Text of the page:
If You Can't Sing, Sing Anyway"

The monthly music of the message column.

By H. L. GRAHAM, Singing Evangelist, Riverside, California

The song leader makes the first contact with the audience; and since first impressions are lasting ones, one can readily see that this part of the service is truly a vital addition to our work, ought to be taken seriously, and should be properly planned. Of course one never knows just what procedure to follow in detail until he sees his audience, but there are some blanket rules that will suit every occasion and have a good effect upon the audience. Let these procedures be original, and given in all sincerity and with enthusiasm.

It is my custom to encourage all to sing when I am leading the singing, and I call out, "If you can't sing, sing anyway." This does not always bear fruit on the first night, but if such a call is made night after night, one can see that those who are too reticent to sing will gradually move their lips, then in a short time will be singing lustily.

On one occasion several years ago while leading the singing, I made the usual call. Finally, one night I heard a lusty, booming bass voice to my right. Upon looking in the direction of the voice, I could see and hear a rather elderly man intently and unashamedly singing and loving it. After the meeting I made it a point to contact this man, and while talking to him about the meeting and asking him how he liked the talk, he told me that he thought the meetings were grand.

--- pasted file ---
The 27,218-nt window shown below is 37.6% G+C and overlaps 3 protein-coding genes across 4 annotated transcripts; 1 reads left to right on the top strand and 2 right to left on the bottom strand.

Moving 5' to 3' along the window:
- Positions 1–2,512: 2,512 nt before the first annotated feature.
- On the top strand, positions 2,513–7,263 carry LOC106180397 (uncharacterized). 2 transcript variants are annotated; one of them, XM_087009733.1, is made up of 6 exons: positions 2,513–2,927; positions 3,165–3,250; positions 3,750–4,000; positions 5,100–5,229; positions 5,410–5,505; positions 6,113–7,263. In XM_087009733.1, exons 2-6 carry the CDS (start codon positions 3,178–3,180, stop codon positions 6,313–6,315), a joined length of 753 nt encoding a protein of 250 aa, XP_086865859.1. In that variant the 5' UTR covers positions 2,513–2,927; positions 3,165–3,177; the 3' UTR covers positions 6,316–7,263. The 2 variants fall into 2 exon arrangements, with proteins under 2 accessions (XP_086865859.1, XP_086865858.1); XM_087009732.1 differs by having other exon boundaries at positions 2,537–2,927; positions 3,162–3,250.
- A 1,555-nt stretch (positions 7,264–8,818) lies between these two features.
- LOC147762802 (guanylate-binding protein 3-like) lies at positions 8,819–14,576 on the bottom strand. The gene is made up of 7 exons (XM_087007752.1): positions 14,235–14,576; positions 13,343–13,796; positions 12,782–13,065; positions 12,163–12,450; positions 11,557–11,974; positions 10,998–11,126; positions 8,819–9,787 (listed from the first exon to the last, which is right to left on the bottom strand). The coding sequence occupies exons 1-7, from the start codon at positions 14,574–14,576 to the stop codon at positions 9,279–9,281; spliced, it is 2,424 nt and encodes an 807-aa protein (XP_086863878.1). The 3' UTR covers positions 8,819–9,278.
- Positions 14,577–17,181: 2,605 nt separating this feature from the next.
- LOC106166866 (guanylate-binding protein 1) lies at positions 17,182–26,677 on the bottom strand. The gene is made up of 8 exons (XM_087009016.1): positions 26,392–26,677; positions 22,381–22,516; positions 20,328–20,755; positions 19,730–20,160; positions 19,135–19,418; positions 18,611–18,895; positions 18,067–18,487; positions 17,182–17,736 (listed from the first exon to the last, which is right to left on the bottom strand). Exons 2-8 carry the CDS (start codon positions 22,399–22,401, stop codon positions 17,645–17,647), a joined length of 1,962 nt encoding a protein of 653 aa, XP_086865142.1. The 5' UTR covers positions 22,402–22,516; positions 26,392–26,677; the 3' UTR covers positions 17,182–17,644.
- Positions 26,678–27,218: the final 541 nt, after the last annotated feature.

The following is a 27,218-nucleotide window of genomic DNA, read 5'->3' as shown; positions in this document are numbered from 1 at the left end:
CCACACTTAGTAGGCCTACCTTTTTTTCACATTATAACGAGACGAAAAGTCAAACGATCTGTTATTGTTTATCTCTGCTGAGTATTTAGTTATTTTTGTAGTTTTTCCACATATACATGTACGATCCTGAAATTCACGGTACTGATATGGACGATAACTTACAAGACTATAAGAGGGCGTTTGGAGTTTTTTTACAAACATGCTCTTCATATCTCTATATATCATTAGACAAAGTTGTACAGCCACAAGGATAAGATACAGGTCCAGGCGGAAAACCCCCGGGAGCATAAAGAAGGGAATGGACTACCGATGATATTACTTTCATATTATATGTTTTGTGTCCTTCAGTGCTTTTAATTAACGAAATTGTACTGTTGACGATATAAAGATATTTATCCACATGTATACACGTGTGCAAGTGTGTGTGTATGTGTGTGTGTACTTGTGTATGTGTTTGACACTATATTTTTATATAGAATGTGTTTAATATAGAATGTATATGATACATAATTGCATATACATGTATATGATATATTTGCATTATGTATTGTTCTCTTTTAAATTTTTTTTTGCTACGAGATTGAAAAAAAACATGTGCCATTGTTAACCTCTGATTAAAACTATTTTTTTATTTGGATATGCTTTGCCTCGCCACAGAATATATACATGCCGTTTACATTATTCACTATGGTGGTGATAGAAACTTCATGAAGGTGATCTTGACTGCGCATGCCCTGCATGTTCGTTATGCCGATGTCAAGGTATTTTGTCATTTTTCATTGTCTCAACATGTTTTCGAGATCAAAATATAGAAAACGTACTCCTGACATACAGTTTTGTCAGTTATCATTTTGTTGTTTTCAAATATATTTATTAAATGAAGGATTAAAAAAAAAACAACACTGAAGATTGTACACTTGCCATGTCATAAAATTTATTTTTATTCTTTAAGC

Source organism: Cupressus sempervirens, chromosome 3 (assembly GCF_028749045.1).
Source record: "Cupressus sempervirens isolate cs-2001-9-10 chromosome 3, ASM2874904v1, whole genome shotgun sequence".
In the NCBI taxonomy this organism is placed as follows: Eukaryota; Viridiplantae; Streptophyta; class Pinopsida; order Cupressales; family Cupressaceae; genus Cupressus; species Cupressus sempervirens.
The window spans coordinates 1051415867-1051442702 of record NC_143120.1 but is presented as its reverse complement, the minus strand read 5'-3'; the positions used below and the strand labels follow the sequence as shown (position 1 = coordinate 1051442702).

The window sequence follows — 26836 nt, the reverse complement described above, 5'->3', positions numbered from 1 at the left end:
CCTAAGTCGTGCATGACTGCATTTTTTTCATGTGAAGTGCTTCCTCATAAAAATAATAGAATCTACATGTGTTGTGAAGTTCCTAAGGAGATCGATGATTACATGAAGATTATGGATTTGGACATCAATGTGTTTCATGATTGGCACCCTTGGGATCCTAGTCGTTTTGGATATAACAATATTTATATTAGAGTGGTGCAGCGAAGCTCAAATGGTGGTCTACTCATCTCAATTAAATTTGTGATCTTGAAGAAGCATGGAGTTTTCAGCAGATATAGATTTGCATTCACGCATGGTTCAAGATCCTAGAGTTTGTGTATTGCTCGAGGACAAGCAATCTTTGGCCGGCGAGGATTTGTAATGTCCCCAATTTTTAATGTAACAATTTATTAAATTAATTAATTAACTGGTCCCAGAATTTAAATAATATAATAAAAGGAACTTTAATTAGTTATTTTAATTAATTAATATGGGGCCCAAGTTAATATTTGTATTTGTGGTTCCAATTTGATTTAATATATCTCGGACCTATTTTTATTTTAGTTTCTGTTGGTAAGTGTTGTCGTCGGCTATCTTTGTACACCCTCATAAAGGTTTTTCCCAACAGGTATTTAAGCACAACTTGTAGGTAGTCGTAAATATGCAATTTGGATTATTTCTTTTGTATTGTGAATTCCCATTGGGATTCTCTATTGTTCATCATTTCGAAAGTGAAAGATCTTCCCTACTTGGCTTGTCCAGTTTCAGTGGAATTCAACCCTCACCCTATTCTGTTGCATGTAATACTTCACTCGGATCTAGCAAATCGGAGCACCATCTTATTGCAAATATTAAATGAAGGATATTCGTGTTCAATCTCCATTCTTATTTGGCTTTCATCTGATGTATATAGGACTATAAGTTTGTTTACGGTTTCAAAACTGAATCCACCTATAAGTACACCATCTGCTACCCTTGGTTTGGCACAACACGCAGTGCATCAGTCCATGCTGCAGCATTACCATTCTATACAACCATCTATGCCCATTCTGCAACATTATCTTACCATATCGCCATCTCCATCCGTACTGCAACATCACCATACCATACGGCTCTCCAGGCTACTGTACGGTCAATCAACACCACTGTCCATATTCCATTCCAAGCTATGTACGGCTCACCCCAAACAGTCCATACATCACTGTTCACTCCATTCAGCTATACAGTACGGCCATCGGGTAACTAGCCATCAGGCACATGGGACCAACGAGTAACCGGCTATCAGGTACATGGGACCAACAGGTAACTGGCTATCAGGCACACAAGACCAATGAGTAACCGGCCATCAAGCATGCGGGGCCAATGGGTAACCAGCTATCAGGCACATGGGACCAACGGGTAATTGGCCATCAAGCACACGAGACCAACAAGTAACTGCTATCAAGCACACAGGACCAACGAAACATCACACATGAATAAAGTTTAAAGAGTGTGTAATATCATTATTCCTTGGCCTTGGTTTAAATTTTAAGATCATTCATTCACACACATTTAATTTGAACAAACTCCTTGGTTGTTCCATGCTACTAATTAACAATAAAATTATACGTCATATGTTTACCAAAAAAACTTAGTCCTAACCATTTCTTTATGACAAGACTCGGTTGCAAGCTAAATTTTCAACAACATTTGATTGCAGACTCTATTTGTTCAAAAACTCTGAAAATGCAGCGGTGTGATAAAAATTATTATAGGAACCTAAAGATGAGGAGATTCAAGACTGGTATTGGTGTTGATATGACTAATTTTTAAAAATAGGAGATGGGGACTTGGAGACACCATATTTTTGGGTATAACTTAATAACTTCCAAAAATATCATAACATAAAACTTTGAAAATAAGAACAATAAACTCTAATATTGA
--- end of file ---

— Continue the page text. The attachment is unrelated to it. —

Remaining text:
"But say, Graham," he hastened to ask, "how did you like my singing ?" I assured him that I thought it was fine.

"Would you believe it," he told me, "I haven't done any singing for nigh on to fifty years. But when you kept telling me to sing whether I could sing or not, I finally took you seriously and I find that I have a fine bass voice." Thus a new world was opened to this man. He knew that his voice was desired, and was grateful. The method paid dividends.

Many who love to sing have been told by thoughtless friends or parents to "stop that noise." They have received a deep wound and in almost every instance an inferiority complex. That hurt, deep and painful, may be covered up in various ways and never be healed until some thoughtful soul untangles the threads by invit­ing them to sing, and keeps at it until they believe him and break down and sing. It may not be the most beautiful singing, it may be off key, it may be a deadly monotone, but it opens the heart and gives someone a chance to express himself.

 The song service is the audience's chance to express itself, and more important still, it is also time when the audience relaxes and is prepared to hear the blessed gospel. "Wise as serpents and harmless as doves," is counsel that can be practiced in many ways.

Now a word to the song leaders. If the evangelist does not seem to appreciate you and forgets to tell you that you are doing well, if you seem to be just plugging along, don't be­come discouraged, for someone from the audi­ence will tell you that he appreciates the sing­ing. He will say that some song or phrase touched his heart and brought him closer to God. If you will pray through and see the songs as God sees them, then you will receive a blessing. But don't forget to talk to your audience and get close to them in a dignified way. Win them to the song service, and you will win them to listen to the marvelous message to follow. Always remember, the message is the thing they are there to hear, and the singer's task is to prepare them for the words of life. Invite all to sing even if they can't sing.

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By H. L. GRAHAM, Singing Evangelist, Riverside, California

September 1943

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